I am not a person who uses the words “teachable moments” or “life lessons” in conversations.
But I have those moments.
I am the mother of a teenage son. He is almost never in the mood for a 15-minute lecture or a request to share his feelings. So, when he and I talk heart-to-heart, I rejoice at the chance to listen and guide him, using my own experience and maturity as a compass.
Parents obsess and anticipate those rare, unplanned moments, especially with teenagers. But even if you aren't a parent, you surely know the heartwarming feeling when you have an intimate talk with someone you love, and sense the lifelong value of that conversation.
Life lessons with my son have an undeniable urgency. I have had Stage IV breast cancer for two years. The average life expectancy of someone with my diagnosis is three years. I am not yet 50, and my son is not yet 16. I will probably not live to see him at the pinnacle of his career, or even graduate from college. Chances are, I will never be a grandmother, or a mother-in-law, two things I really, really wanted to be, because I have had some exceptional role models.
Most of the time, the echoes of everyday life are louder than my thoughts of a shortened lifespan. When the blossom of a teachable moment appears, though, I feel a palpable panic. And as silly as it sounds typing it, it’s true: I try to cram a lifetime of wisdom and instruction into each teachable moment with my son. Because how many more am I going to have with him?
How long before I am too consumed by cancer to be any kind of mother, good or bad? Too weak to talk to him, too sedated to comprehend his words?
Recently, my son confided in me that he wasn't happy in his relationship with his girlfriend of 6 months. He wanted to break up with her. At the same time, he was asking questions about my relationship with his father, such as whether my parents liked him. The truth is, no, they didn't. Not in the beginning. They were understandably worried that their daughter was dating a newly separated man almost a decade older, with hair below his shoulders, and two very young sons.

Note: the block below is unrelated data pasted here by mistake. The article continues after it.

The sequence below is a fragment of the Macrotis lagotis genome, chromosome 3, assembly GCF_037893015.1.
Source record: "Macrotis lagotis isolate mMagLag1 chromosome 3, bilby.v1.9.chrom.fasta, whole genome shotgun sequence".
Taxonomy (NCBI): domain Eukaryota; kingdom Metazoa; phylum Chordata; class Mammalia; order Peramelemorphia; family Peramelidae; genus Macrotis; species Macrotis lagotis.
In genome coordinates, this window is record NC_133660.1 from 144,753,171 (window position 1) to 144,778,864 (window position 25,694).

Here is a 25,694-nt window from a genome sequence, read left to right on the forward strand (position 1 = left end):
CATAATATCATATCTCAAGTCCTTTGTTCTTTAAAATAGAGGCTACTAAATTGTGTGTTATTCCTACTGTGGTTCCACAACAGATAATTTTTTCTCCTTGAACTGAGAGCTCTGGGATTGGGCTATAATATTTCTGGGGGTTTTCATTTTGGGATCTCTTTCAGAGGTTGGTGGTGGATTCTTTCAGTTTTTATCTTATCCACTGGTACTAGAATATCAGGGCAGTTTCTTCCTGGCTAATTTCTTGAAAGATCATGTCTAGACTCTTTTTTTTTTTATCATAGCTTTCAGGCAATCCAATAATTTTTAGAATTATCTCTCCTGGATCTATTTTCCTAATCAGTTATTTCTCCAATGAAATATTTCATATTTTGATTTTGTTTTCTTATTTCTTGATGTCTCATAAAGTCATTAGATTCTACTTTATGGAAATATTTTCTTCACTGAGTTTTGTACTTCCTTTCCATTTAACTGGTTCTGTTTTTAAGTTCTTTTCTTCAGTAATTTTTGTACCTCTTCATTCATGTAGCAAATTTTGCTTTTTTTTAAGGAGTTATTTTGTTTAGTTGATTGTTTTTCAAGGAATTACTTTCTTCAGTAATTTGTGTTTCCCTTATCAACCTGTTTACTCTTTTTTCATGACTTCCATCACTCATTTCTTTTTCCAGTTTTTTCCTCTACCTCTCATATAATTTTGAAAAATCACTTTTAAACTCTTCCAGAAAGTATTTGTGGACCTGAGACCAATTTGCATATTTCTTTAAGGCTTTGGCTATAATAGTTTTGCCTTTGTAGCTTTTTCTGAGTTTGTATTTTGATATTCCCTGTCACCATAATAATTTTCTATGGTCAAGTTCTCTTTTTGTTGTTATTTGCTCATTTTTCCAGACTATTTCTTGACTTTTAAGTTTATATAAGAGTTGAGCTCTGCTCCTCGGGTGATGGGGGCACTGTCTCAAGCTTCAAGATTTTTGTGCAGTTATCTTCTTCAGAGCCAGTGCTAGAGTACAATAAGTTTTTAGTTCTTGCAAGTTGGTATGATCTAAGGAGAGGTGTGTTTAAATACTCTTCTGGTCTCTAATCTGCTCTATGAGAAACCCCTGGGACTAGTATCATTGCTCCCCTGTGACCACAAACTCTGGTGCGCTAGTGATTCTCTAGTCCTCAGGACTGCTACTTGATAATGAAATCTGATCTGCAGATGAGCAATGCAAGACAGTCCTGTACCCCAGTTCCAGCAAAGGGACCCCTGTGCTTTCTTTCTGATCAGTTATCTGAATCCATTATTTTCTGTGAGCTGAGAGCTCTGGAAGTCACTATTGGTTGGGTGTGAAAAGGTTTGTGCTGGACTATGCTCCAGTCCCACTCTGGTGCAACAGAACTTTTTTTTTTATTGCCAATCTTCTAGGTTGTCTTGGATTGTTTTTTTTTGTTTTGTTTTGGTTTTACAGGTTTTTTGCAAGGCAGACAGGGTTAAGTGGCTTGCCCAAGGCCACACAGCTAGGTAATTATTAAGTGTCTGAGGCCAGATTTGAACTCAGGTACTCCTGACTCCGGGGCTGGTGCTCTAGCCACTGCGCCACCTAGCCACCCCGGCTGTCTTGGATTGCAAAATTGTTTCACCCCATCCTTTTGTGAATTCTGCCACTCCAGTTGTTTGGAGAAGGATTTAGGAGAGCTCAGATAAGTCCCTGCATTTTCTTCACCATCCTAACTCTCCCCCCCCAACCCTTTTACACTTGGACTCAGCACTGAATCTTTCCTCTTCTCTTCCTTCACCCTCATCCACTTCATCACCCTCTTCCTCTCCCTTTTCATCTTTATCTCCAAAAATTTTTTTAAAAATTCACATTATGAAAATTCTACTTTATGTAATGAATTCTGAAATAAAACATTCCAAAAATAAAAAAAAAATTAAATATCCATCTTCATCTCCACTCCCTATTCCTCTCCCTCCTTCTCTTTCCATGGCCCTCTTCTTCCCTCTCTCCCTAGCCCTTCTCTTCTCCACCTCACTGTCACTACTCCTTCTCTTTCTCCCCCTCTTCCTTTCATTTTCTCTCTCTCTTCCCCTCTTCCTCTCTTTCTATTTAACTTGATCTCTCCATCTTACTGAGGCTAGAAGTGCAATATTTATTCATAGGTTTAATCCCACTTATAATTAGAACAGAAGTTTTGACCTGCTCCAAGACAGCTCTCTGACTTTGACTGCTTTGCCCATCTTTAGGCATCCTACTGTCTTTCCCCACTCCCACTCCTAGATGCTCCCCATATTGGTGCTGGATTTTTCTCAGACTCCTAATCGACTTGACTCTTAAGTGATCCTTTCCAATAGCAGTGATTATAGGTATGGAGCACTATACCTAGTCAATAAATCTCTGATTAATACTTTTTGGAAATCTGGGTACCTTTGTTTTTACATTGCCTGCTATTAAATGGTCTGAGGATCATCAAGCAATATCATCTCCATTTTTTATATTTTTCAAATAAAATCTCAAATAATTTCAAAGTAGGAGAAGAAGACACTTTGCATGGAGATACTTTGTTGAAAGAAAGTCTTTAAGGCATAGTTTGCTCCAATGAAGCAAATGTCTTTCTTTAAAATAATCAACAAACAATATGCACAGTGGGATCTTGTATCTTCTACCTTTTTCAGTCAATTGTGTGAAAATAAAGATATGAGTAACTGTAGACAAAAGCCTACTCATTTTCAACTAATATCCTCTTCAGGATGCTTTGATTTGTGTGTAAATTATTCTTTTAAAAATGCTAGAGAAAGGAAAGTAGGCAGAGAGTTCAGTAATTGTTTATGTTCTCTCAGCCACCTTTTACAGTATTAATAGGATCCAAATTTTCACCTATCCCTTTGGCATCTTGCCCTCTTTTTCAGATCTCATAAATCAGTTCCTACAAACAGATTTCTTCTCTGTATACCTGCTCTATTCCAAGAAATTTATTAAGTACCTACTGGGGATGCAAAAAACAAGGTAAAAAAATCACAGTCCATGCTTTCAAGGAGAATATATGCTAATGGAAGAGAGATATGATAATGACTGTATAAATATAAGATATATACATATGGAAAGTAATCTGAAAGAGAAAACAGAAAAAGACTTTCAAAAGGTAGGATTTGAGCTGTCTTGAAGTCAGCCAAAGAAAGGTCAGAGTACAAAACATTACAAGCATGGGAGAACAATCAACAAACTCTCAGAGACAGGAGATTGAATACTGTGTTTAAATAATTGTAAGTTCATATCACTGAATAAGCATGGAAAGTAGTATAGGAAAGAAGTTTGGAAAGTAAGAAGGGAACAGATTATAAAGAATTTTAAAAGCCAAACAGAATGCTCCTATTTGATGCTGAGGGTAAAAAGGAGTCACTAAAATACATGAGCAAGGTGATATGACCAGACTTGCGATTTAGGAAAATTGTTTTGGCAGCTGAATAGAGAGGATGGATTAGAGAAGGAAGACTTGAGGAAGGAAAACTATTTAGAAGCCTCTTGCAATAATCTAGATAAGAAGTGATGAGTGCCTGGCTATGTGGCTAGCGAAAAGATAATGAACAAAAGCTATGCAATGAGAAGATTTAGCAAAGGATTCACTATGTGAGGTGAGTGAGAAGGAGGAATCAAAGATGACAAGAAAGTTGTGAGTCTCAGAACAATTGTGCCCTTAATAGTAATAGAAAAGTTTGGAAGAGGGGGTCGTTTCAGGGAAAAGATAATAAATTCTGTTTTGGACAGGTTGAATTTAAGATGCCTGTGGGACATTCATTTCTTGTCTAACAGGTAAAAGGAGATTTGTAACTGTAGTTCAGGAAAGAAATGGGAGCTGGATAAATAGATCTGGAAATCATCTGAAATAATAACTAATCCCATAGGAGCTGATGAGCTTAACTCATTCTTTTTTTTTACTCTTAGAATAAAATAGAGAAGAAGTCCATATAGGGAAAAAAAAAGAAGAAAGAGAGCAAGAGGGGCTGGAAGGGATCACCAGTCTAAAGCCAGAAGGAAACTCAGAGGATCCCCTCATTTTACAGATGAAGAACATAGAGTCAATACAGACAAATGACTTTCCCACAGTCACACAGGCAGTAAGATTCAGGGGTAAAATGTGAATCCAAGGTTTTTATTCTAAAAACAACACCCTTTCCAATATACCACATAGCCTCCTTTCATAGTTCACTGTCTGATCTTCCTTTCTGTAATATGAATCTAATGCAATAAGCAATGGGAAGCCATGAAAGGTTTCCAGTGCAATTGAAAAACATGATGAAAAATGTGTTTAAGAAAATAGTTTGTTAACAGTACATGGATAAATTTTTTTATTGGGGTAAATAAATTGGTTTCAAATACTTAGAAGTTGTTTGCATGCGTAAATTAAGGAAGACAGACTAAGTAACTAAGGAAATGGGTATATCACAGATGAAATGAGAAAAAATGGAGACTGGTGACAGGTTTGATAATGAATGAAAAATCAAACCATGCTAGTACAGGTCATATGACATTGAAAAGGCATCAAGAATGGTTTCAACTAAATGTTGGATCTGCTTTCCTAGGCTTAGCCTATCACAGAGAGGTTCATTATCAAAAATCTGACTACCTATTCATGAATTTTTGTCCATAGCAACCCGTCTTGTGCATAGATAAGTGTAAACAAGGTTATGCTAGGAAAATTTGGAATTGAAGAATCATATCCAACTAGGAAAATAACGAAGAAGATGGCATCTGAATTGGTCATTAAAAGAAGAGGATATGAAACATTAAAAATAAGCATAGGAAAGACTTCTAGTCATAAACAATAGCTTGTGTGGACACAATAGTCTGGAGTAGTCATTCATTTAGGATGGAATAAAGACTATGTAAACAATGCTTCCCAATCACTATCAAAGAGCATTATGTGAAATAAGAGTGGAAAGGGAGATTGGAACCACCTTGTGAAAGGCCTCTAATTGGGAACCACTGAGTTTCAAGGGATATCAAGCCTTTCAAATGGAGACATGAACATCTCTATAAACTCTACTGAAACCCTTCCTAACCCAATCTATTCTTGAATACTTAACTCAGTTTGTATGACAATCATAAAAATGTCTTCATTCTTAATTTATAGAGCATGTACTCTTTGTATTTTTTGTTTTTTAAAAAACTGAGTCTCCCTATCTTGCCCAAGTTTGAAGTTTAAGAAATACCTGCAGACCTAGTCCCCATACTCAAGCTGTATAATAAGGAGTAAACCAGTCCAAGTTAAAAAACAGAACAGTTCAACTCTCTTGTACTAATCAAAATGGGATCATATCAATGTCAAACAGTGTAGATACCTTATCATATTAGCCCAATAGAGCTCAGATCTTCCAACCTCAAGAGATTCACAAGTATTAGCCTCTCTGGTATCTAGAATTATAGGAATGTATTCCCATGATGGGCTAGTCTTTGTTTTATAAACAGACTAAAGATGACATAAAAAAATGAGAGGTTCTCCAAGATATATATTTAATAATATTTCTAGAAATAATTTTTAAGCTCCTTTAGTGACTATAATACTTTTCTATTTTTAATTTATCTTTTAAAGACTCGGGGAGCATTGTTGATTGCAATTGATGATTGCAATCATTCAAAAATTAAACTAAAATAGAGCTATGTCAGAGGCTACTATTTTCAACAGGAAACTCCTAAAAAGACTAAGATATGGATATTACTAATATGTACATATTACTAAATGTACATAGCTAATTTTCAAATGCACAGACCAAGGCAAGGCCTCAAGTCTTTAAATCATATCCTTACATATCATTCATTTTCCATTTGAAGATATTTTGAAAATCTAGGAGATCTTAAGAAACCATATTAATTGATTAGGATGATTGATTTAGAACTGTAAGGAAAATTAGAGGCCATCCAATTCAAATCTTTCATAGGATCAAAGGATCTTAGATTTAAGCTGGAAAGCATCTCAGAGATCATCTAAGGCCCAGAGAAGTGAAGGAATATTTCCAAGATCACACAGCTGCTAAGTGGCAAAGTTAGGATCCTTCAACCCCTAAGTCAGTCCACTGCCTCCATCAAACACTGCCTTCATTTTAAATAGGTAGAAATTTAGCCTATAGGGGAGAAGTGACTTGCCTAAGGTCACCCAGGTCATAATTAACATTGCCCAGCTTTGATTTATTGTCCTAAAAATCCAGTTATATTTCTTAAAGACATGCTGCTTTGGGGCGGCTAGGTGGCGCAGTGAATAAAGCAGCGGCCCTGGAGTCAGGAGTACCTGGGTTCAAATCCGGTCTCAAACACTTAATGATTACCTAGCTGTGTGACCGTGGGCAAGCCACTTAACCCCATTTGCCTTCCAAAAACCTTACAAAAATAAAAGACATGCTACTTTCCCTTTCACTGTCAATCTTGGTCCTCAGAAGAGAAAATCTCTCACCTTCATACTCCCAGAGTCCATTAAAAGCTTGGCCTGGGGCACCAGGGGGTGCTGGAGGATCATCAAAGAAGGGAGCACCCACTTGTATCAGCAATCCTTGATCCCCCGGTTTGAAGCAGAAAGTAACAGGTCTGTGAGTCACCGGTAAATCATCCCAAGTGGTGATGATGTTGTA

I knew that I might not have another chance to talk to my son about this, ever. At the same time, I had to be careful not to let my disease turn a valuable conversation into a long, boring lecture. So with honesty and tears, I explained the complex emotional relationship between parent and child, and child and future spouse. I recounted the heated words exchanged the night before our wedding, the eventual reconciliation and later loving acceptance of my husband by my parents. It would have been a disservice to my son to gloss over the painful details. My son needed to know that I “survived” parental disapproval, and he would, too. The bitter fact is, one day my approval or disapproval won’t matter. I won’t be here. When I held my son as a newborn, I wondered if I was equipped to teach him all he needed to know to be a responsible, loving adult.
Now, I wonder how much time I have left to teach him, and to watch his life unfold. There will be things I will miss, and so, I dwell on being the best mother I can be, here and now. And not just with tearful, meaningful conversations, but also with goofy, side-aching moments of silliness.
Teachable moments teach me something, too. They assure me that even after my life is over, my influence will live on. It’s a blessing to have a son who looks to me for wisdom. I’m squeezing all the passion and life into those moments that I can.